CANNON BALL, N.D. — Federal regulators announced Sunday they will not grant an easement for a controversial oil pipeline to cross near Sioux Territory and go under Lake Oahe in North Dakota.
That will effectively force a reroute of the Dakota Access Pipeline, a project that hundreds of protesters have been demonstrating against for months. Numerous Hawaii activists have been involved in the protests, braving cold, snow and ice to help force attention on the concerns of the Sioux that the pipeline poses a threat to drinking water supplies, among other issues.
The Department of the Army and U.S. Army Corps of Engineers made the decision to deny the request for an easement and instead will prepare an environmental impact statement of alternative routes.
“Although we have had continuing discussion and exchanges of new information with the Standing Rock Sioux and Dakota Access, it’s clear that there’s more work to do,” Jo-Ellen Darcy, the Army’s assistant secretary for civil works, said in a statement. “The best way to complete that work responsibly and expeditiously is to explore alternate routes for the pipeline crossing.”
The Standing Rock Sioux Tribe, whose reservation is about a half-mile south of the planned pipeline crossing, also issued a statement expressing gratitude to the Obama administration for its decision. The tribe thanked what it said were thousands of demonstrators who had come to the site and millions of other people around the world for their support.
The tribe also expressed hope that the Trump administration would let the decision stand.
According to the Corps press release, the Dakota Access Pipeline is an approximately 1,172-mile pipeline that would connect the Bakken and Three Forks oil production areas in North Dakota to an existing crude oil terminal near Patoka, Illinois. The pipeline is 30 inches in diameter and is projected to transport approximately 470,000 barrels of oil per day, with a capacity as high as 570,000 barrels.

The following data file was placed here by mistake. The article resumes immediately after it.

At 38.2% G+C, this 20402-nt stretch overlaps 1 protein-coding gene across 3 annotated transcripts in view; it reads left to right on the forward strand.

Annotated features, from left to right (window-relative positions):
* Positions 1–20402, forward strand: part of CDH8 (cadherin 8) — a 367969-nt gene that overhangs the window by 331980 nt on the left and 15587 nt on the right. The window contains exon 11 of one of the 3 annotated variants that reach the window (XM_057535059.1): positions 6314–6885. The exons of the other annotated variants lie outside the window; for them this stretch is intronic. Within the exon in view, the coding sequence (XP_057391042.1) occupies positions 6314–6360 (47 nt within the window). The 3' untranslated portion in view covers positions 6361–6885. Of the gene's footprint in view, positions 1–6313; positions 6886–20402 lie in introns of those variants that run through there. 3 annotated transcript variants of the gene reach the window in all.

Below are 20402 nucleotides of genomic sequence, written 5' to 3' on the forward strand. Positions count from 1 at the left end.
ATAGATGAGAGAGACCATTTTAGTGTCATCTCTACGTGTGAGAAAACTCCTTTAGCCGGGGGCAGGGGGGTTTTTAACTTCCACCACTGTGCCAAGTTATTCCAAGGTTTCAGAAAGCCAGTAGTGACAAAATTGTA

The decision came as U.S. Rep Tulsi Gabbard of Hawaii joined the protesters. She traveled to Standing Rock as part of a movement of veterans who had vowed to protect demonstrators from efforts to evict them as soon as Monday.
Just two hours before the Army issued its statement, Gabbard stood on the wind-swept winter prairie, surrounded by dozens of U.S. veterans, some of them dressed in full fatigues. She talked about why it was important to fight alongside the Standing Rock Sioux Tribe to block the construction of the pipeline.
“It’s unfortunate that some in the media and some who are talking about this issue are trying to pit two sides of our community and our country against each other, those who are choosing so-called economic development and jobs pitted against those who are standing up for protecting water,” Gabbard said.
“This is not the choice that people here are faced with. This is not the choice that the leaders of our country are faced with. To me the choice is very simple, you protect the water that supports the life of people and the life of our planet.”
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